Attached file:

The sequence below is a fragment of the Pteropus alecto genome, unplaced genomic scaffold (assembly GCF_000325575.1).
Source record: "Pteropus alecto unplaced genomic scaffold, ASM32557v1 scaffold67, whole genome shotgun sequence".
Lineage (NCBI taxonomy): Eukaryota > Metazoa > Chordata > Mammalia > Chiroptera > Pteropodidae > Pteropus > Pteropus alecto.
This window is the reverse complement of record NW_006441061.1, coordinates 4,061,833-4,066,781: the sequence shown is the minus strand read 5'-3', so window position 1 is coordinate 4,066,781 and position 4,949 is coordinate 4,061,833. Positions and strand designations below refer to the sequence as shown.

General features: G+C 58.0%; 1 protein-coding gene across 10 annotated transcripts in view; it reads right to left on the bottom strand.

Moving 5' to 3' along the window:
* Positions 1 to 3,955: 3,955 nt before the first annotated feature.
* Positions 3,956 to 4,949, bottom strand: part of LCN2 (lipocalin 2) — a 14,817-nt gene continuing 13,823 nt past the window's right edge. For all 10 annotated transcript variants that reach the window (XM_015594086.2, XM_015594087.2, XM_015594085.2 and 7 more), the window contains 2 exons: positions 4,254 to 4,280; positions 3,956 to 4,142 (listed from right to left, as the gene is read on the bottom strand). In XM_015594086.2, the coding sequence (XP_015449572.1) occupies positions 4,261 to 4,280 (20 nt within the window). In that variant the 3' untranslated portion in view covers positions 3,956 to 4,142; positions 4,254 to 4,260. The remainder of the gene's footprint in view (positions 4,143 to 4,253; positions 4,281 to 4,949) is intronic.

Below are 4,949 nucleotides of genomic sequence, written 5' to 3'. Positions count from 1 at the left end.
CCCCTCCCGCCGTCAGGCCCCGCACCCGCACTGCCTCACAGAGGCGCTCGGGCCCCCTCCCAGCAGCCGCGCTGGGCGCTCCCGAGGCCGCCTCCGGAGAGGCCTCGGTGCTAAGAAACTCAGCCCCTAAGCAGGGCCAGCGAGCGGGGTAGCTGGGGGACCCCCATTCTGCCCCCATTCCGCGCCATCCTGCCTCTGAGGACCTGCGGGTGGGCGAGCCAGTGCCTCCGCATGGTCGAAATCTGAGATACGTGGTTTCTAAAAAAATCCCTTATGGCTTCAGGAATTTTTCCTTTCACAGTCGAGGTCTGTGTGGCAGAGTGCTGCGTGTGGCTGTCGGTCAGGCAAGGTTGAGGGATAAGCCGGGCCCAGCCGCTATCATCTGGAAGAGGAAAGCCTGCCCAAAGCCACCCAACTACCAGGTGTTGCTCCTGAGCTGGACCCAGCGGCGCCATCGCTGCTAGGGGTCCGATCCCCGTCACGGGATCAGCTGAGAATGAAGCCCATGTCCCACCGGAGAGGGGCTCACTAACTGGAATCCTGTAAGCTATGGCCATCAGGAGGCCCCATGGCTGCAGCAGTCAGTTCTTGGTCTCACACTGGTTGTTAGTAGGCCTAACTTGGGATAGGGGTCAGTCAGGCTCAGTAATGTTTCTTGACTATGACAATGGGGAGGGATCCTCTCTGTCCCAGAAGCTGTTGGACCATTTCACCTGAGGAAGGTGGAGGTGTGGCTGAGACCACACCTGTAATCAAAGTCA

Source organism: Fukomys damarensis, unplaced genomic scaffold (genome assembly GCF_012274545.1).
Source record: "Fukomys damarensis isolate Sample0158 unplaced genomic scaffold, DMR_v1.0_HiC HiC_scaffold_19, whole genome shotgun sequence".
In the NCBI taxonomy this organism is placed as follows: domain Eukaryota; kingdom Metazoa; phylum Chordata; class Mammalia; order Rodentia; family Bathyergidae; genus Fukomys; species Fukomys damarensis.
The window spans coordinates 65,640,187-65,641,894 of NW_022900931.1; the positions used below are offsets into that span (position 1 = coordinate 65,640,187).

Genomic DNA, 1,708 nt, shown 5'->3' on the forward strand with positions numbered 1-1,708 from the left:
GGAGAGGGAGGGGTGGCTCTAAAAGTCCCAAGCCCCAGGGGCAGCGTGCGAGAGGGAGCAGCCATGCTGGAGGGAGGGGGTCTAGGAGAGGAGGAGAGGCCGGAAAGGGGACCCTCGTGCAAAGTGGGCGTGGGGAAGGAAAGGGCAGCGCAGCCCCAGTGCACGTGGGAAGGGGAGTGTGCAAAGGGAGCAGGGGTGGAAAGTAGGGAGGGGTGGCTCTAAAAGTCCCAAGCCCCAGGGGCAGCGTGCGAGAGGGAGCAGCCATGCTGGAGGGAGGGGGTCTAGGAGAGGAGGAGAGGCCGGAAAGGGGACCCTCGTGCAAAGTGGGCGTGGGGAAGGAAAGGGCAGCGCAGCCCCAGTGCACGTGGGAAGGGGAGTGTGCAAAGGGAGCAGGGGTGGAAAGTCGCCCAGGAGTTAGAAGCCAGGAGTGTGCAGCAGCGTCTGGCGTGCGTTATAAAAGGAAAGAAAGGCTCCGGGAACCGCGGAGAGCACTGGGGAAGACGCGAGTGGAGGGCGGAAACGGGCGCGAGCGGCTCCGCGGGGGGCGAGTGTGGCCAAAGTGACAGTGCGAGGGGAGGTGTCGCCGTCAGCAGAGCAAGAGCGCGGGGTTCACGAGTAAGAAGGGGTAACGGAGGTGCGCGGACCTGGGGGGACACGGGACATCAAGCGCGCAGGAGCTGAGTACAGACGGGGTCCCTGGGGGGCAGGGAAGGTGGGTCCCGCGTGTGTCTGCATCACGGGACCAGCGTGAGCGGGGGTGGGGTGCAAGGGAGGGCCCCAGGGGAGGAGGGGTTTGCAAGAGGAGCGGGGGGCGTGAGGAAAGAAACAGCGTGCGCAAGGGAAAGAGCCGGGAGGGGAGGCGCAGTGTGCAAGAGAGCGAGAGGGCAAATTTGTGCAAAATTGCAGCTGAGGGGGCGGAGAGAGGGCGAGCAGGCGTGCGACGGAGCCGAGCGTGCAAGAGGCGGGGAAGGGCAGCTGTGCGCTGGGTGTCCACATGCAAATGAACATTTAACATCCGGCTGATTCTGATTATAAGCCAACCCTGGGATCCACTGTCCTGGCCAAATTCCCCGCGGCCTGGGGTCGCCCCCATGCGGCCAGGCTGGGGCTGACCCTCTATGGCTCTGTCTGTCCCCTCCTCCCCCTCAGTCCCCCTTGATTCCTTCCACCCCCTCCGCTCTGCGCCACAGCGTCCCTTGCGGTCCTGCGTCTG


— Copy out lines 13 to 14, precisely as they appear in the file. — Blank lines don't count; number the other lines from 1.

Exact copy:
In the NCBI taxonomy this organism is placed as follows: domain Eukaryota; kingdom Metazoa; phylum Chordata; class Mammalia; order Rodentia; family Bathyergidae; genus Fukomys; species Fukomys damarensis.
The window spans coordinates 65,640,187-65,641,894 of NW_022900931.1; the positions used below are offsets into that span (position 1 = coordinate 65,640,187).